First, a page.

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J Am Coll Cardiol. 2017 Feb 14;69(6):603-612. doi: 10.1016/j.jacc.2016.11.050. Epub 2017 Jan 11.

Enteric Coating and Aspirin Nonresponsiveness in Patients With Type 2 Diabetes Mellitus.

Author information

1
Brigham and Women's Hospital Heart and Vascular Center and Harvard Medical School, Boston, Massachusetts. Electronic address: dlbhattmd@post.harvard.edu.
2
Institute for Translational Medicine and Therapeutics, University of Pennsylvania, Philadelphia, Pennsylvania.
3
Hematology Division, Department of Medicine, University of Washington School of Medicine, Seattle, Washington.
4
Veterans Administration Medical Center, Cincinnati, Ohio.
5
Loyola University Chicago, Cardiovascular Research Institute, Maywood, Illinois.
6
University of Florida College of Medicine, Jacksonville, Florida.
7
Center for Platelet Research Studies, Division of Hematology/Oncology, Boston Children's Hospital, Dana Farber Cancer Institute, Harvard Medical School, Boston, Massachusetts.
8
Harvard Clinical Research Institute, Boston, Massachusetts.
9
Medpace Inc., Cincinnati, Ohio.
10
PLx Pharma Inc., Houston, Texas.
11
University of Texas Southwestern and VA North Texas Health Care System, Dallas, Texas.

Abstract

BACKGROUND:

A limitation of aspirin is that some patients, particularly those with diabetes, may not have an optimal antiplatelet effect.

OBJECTIVES:

The goal of this study was to determine if oral bioavailability mediates nonresponsiveness.

METHODS:

The rate and extent of serum thromboxane generation and aspirin pharmacokinetics were measured in 40 patients with diabetes in a randomized, single-blind, triple-crossover study. Patients were exposed to three 325-mg aspirin formulations: plain aspirin, PL2200 (a modified-release lipid-based aspirin), and a delayed-release enteric-coated (EC) aspirin. Onset of antiplatelet activity was determined by the rate and extent of inhibition of serum thromboxane B2 (TXB2) generation. Aspirin nonresponsiveness was defined as a level of residual serum TXB2 associated with elevated thrombotic risk (<99.0% inhibition or TXB2 >3.1 ng/ml) within 72 h after 3 daily aspirin doses.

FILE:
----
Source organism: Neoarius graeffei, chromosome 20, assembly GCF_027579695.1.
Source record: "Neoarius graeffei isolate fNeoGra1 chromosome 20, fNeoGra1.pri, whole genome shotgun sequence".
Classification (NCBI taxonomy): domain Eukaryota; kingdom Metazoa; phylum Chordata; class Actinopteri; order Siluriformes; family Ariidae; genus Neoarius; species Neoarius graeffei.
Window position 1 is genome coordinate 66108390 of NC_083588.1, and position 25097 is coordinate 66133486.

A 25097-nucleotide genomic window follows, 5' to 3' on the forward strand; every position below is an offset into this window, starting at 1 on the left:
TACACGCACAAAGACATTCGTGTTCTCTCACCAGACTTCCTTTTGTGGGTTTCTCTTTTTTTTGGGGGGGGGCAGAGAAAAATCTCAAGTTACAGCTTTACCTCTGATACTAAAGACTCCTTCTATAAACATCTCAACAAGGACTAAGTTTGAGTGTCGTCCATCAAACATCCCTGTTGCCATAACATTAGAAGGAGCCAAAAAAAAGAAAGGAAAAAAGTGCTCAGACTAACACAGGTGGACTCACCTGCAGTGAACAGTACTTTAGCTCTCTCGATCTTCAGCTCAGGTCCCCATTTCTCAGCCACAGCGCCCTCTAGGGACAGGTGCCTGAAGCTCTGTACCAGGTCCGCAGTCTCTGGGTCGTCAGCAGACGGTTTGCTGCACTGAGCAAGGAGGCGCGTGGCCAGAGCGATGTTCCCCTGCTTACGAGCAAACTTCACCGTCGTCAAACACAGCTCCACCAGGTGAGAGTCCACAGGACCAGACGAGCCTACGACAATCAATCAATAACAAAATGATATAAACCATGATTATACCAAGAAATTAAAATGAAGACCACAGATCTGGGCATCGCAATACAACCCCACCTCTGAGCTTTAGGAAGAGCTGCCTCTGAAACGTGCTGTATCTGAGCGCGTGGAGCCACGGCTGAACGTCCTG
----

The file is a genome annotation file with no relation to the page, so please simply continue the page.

RESULTS:

The rate of aspirin nonresponsiveness was 15.8%, 8.1%, and 52.8% for plain aspirin, PL2200, and EC aspirin, respectively (p < 0.001 for both comparisons vs. EC aspirin; p = 0.30 for comparison between plain aspirin and PL2200). Similarly, 56% of EC aspirin-treated subjects had serum TXB2 levels >3.1 ng/ml, compared with 18% and 11% of subjects after administration of plain aspirin and PL2200 (p < 0.0001). Compared with findings for plain aspirin and PL2200, this high rate of nonresponsiveness with EC aspirin was associated with lower exposure to acetylsalicylic acid (63% and 70% lower geometric mean maximum plasma concentration [Cmax] and 77% and 82% lower AUC0-t [area under the curve from time 0 to the last time measured]) and 66% and 72% lower maximum decrease of TXB2, with marked interindividual variability.

CONCLUSIONS:

A high proportion of patients treated with EC aspirin failed to achieve complete inhibition of TXB2 generation due to incomplete absorption. Reduced bioavailability may contribute to "aspirin resistance" in patients with diabetes. (Pharmacodynamic Evaluation of PL2200 Versus Enteric-Coated and Immediate Release Aspirin in Diabetic Patients; NCT01515657).

KEYWORDS:

acetylsalicylic acid; enteric coating; pharmacodynamics; pharmacokinetics; platelet function; thromboxane

PMID:
28089180
DOI:
10.1016/j.jacc.2016.11.050
[Indexed for MEDLINE]
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